- If possible, rent a hotel room on a weekend and enjoy some romance.
- Plan special time alone after the children go to bed.
- Swap babysitting services with another couple who has children.
The ideas are endless, so be creative and come up with what works for you.
10. Spend One-on-One Alone Time With Each Child
What better way to bond with your stepchild than by spending one-on-one time together? If you need to run to the hardware store, ask your stepchild if they would like to tag along and help you pick out some paint.
Driving anywhere together provides an opportunity to talk. Ask the child open-ended questions to get them to open up.
Has the child ever gone fishing? Would they be interested in going to a game with you? Maybe you need a helper to go buy mom some pretty flowers.
The ideas are endless and the list goes on.
Spending one-on-one time together is a wonderful way to bond and gives you both shared memories to reminisce about later.
11. Spend Family Fun-Time Together
One of the best ways to bond as a family is to do fun things together. When everyone is so busy laughing and having fun, the children might forget their resentments and instead see you, the stepdad, as a really fun guy to hang out with.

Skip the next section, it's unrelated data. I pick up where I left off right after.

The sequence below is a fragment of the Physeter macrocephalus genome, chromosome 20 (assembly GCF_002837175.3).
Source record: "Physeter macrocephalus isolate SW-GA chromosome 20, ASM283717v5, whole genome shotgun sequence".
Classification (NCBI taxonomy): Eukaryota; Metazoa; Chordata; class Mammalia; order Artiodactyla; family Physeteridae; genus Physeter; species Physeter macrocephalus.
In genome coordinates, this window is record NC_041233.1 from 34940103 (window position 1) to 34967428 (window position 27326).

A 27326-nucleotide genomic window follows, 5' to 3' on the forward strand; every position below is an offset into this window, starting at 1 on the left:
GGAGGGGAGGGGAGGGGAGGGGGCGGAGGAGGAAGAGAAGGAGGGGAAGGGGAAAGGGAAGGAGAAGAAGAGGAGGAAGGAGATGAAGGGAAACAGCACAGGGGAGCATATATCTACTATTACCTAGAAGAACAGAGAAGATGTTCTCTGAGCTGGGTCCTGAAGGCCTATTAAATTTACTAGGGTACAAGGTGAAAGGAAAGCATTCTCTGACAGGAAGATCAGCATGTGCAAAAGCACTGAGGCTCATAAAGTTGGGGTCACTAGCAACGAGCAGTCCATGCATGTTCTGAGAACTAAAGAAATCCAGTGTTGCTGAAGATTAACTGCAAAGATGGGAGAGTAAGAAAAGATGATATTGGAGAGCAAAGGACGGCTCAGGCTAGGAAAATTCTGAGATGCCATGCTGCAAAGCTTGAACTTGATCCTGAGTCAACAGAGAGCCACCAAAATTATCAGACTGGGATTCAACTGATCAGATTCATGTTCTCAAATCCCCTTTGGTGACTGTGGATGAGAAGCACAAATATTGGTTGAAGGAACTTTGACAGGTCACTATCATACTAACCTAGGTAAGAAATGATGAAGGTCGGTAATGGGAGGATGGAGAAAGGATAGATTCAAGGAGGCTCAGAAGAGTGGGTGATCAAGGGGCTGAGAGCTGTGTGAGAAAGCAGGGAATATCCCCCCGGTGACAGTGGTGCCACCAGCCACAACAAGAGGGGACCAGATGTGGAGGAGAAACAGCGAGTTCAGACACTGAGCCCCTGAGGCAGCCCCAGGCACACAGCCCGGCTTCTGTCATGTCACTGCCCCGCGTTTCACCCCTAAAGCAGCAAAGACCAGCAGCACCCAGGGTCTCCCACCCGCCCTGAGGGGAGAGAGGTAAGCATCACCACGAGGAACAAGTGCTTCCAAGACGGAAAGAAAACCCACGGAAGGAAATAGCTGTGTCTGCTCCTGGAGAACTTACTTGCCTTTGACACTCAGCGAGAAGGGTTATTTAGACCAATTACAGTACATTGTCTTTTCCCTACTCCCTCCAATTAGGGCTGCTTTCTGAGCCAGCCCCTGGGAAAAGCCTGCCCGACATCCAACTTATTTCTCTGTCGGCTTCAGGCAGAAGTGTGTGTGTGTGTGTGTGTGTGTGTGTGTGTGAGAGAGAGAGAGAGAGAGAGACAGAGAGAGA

Enjoying a meal together at a local and lively restaurant is always fun. Or how about a carnival? Why not ask the children what they would like to do?
Whatever the occasion, doing it together creates bonding time.
12. Tolerance Should be Practiced
Being a stepdad in a blended family is not without its challenges. Stepchildren can test your patients, and the bonding time takes a while.
And what happens if, after what seems like a great effort of trying, you are still struggling to get along with your stepchildren?
Practicing tolerance and patience is important. Chances are, the perfect blended family you imagined is going to take longer to unfold than you had envisioned.
If you feel as though you’ve been more than patient and are beginning to get discouraged, you are encouraged to seek counseling.
13. Be a Father Figure